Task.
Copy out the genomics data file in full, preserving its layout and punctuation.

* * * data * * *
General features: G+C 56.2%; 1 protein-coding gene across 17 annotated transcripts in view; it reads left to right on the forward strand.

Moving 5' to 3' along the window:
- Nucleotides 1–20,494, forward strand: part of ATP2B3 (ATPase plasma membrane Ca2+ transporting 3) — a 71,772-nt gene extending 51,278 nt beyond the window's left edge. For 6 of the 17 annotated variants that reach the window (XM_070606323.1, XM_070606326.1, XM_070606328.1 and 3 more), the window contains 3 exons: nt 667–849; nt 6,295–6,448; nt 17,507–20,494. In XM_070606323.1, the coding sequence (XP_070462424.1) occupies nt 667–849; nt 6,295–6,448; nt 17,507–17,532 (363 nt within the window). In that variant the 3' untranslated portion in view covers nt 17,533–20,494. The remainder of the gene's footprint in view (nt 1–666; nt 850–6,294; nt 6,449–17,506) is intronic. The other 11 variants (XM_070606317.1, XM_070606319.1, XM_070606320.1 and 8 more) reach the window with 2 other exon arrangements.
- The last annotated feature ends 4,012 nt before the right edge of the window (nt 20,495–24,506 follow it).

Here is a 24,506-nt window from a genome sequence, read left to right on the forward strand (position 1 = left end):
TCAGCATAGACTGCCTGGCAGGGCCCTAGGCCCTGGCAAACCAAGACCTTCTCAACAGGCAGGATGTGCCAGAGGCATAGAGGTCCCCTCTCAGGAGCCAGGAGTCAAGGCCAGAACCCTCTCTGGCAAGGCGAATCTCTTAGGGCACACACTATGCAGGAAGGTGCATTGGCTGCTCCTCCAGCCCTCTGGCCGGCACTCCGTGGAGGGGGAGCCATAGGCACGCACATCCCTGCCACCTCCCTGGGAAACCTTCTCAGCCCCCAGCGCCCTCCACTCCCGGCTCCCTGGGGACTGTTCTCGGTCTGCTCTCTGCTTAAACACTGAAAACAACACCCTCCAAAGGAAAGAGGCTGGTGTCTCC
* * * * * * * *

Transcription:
General features: G+C 56.2%; 1 protein-coding gene across 17 annotated transcripts in view; it reads left to right on the forward strand.

Moving 5' to 3' along the window:
- Nucleotides 1–20,494, forward strand: part of ATP2B3 (ATPase plasma membrane Ca2+ transporting 3) — a 71,772-nt gene extending 51,278 nt beyond the window's left edge. For 6 of the 17 annotated variants that reach the window (XM_070606323.1, XM_070606326.1, XM_070606328.1 and 3 more), the window contains 3 exons: nt 667–849; nt 6,295–6,448; nt 17,507–20,494. In XM_070606323.1, the coding sequence (XP_070462424.1) occupies nt 667–849; nt 6,295–6,448; nt 17,507–17,532 (363 nt within the window). In that variant the 3' untranslated portion in view covers nt 17,533–20,494. The remainder of the gene's footprint in view (nt 1–666; nt 850–6,294; nt 6,449–17,506) is intronic. The other 11 variants (XM_070606317.1, XM_070606319.1, XM_070606320.1 and 8 more) reach the window with 2 other exon arrangements.
- The last annotated feature ends 4,012 nt before the right edge of the window (nt 20,495–24,506 follow it).

Here is a 24,506-nt window from a genome sequence, read left to right on the forward strand (position 1 = left end):
TCAGCATAGACTGCCTGGCAGGGCCCTAGGCCCTGGCAAACCAAGACCTTCTCAACAGGCAGGATGTGCCAGAGGCATAGAGGTCCCCTCTCAGGAGCCAGGAGTCAAGGCCAGAACCCTCTCTGGCAAGGCGAATCTCTTAGGGCACACACTATGCAGGAAGGTGCATTGGCTGCTCCTCCAGCCCTCTGGCCGGCACTCCGTGGAGGGGGAGCCATAGGCACGCACATCCCTGCCACCTCCCTGGGAAACCTTCTCAGCCCCCAGCGCCCTCCACTCCCGGCTCCCTGGGGACTGTTCTCGGTCTGCTCTCTGCTTAAACACTGAAAACAACACCCTCCAAAGGAAAGAGGCTGGTGTCTCC